Apple has been granted a patent that imagines using an OLED or LCD display as a dynamic keyboard — hinting at a possible addition to the MacBook or iPad Pro lineup.
Patent number 9,904,502, titled “Dual display equipment with enhanced visibility and suppressed reflections,” was published by the U.S. Patent and Trademark Office this week. It basically describes a device with two displays: one as an actual screen, and the other doubling as a dynamic keyboard.
The patent offers two possible implementations of the dual-display design. One would use a detachable hinge that would allow the primary display to be removed and used as a tablet-like device, while the other would use a permanent hinge. The language also describes how one display could use LCD technology, while the other would rely on OLED.
That secondary display could be used as a keyboard, allowing for contextual keys and even different language layouts on the fly. It could also allow for the entire keyboard to double as a Wacom-style sketching or drawing surface.
Of course, with a double-display design, there’s always the possibility of unwanted glare or reflections between the two screens. Luckily, Apple’s patent also details a method for mitigating this with polarizing layers and wave plates.
Apple’s Other Touchscreen Keyboard Patents
This isn’t the first Apple patent that describes a digital touchscreen keyboard, however.
Last May, Apple applied for a patent that also details a dual-display design. In that patent, the secondary display could be used as a trackpad, keyboard, or other contextual controls as needed by a user. Another patent from 2016 describes a similar idea.
And while it’s a different implementation altogether, Apple has apparently toyed with a new generation of keyboards that would use E Ink to allow for contextual keys and various language layouts.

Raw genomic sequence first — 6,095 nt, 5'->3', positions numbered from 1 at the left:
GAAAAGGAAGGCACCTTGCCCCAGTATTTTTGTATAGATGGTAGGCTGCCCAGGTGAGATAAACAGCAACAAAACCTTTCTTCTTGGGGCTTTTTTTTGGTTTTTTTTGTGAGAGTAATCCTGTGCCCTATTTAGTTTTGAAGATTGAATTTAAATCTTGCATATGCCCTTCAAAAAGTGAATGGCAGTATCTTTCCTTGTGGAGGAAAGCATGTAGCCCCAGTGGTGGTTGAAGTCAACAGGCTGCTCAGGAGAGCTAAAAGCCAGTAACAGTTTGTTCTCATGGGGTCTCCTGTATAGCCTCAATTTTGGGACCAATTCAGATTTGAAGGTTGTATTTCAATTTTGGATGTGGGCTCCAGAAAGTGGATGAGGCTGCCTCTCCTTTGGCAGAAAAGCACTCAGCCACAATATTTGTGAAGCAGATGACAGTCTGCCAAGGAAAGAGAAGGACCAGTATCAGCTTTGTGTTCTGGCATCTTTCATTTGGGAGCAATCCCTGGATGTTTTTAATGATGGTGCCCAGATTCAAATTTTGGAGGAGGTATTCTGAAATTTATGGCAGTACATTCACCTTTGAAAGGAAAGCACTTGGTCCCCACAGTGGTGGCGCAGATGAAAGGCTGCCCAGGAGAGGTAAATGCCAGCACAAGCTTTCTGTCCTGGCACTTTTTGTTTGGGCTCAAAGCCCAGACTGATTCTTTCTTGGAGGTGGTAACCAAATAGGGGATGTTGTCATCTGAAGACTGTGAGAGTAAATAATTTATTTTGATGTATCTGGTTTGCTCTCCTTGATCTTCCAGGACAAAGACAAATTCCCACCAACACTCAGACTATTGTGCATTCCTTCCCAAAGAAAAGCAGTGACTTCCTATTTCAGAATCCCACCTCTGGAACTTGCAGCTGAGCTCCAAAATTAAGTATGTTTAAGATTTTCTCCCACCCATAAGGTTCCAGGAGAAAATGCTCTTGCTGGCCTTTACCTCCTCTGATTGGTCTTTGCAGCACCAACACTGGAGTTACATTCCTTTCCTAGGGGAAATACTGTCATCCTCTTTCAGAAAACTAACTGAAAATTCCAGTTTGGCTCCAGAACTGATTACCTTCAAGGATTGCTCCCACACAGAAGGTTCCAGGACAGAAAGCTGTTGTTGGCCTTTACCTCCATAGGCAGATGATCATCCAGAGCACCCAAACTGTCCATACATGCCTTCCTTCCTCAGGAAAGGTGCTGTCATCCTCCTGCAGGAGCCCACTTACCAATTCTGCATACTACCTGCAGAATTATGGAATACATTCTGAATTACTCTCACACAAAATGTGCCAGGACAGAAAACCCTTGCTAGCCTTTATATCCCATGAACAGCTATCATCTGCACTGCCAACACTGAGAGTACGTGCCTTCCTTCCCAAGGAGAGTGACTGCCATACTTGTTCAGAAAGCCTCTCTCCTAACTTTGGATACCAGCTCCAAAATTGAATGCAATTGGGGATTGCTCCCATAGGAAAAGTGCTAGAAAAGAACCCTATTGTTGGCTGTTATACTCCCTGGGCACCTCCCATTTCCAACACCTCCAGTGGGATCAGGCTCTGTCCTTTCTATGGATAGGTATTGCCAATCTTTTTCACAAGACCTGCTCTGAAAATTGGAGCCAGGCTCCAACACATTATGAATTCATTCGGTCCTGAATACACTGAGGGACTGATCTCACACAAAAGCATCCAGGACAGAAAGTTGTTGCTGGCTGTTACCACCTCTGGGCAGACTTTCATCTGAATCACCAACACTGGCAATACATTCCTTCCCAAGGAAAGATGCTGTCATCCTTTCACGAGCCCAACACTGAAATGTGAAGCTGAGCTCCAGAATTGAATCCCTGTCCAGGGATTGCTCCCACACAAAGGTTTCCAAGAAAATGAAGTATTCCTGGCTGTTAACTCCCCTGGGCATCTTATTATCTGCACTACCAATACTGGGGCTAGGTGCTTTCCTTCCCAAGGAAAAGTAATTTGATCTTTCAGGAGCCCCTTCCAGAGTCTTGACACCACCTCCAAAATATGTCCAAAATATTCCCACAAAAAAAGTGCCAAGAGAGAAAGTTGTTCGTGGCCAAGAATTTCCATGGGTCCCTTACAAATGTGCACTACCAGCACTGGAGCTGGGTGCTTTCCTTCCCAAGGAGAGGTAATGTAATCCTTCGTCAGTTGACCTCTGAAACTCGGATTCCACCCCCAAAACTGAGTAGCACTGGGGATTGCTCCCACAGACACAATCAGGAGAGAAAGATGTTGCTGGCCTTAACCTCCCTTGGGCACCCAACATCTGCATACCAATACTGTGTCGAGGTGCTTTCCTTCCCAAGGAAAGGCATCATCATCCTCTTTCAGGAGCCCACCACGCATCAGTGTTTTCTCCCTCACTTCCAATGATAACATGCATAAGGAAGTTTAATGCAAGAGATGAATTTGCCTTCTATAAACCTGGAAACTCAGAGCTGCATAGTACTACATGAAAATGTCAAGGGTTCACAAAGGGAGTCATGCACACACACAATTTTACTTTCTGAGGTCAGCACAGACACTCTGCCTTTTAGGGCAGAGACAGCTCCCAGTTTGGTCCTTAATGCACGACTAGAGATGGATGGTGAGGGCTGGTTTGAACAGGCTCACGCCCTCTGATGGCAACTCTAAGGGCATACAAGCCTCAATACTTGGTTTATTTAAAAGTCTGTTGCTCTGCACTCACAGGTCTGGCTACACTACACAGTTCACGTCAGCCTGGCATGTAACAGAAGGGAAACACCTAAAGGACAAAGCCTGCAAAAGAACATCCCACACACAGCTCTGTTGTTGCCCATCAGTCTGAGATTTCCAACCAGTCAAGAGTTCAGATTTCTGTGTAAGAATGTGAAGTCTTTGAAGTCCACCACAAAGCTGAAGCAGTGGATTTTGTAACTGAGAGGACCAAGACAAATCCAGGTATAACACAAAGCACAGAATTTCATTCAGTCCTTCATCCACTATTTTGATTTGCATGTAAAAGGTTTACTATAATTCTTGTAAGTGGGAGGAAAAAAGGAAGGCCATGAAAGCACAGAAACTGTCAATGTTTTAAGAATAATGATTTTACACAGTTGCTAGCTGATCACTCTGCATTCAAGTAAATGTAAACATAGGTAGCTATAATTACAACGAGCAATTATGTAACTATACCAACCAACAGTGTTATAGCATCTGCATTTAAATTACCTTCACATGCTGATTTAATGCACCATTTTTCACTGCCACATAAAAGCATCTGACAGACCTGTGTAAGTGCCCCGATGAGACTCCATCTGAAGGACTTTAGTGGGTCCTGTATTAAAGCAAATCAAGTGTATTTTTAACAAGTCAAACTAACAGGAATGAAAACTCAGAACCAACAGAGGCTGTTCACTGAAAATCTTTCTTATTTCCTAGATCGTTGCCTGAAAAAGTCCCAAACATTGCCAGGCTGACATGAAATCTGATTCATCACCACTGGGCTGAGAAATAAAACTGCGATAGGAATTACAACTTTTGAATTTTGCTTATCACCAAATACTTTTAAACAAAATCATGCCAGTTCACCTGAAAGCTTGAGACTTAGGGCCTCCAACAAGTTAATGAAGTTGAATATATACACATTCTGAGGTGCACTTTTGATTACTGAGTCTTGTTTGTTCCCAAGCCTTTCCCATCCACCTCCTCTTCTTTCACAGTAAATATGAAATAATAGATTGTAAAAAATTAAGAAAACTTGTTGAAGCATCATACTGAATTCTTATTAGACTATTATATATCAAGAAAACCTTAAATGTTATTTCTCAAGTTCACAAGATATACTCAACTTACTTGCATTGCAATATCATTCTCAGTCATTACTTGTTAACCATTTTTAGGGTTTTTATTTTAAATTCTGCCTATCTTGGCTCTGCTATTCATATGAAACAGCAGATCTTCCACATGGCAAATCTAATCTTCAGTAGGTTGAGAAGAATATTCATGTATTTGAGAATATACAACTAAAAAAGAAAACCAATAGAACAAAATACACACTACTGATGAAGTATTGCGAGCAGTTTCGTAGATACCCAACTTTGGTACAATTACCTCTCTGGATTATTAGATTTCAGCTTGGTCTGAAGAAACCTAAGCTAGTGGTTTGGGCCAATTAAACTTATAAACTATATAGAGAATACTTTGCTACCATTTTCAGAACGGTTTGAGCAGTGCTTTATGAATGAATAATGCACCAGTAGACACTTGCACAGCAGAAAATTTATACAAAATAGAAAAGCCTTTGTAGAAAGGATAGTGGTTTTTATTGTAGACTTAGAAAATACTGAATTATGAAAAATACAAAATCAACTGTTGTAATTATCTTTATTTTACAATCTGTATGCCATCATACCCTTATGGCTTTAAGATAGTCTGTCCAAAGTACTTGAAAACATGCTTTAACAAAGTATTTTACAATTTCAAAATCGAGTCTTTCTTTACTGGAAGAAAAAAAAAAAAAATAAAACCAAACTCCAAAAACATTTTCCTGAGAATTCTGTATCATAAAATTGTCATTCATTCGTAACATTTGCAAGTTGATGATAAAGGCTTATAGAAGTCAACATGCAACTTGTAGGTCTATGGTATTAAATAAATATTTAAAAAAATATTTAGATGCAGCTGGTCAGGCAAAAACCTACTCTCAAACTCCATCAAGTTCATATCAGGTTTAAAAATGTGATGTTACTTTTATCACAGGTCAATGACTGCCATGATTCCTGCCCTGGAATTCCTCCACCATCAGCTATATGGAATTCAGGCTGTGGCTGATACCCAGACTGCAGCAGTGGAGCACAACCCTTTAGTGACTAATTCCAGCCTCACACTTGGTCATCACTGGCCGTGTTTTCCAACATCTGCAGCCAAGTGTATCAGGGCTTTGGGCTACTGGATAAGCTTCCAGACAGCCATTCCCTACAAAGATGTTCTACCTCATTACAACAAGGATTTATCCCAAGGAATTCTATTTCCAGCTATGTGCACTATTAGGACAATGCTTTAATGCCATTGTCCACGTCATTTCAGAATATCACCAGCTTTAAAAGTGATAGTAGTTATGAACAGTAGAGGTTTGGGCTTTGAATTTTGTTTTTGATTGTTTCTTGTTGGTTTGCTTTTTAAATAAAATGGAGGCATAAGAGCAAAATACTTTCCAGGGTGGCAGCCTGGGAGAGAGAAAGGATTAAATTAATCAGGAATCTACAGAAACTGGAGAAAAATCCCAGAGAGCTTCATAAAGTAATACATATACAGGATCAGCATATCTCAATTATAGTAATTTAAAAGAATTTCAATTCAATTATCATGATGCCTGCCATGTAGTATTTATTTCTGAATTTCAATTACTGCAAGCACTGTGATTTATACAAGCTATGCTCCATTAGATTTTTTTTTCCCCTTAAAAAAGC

What Are Apple’s Plans?
Replacing a traditional keyboard for a digital one would do away with the satisfying tactile and mechanical feel beloved by many computer users. And Apple has resisted switching its MacBook lineup to a 2-in-1 style design. In the Apple ecosystem, the iPad Pro already occupies that space.
So it’s unlikely that the patent describes an entire generation of MacBook devices. Rather, it’s probably describing a standalone device or accessory.
Another possible scenario is an all-new iPad Pro device that’s even closer to a full-fledged computer, with its own standalone keyboard that could double as a drawing pad. In the detachable implementation, the patent could be describing a future iPad Pro cover that could switch between a keyboard or a drawing surface at will.
Of course, not all of Apple’s patents actually end up being used in a consumer product. So, until we hear otherwise, it’s best to take any patent applications with a grain of salt.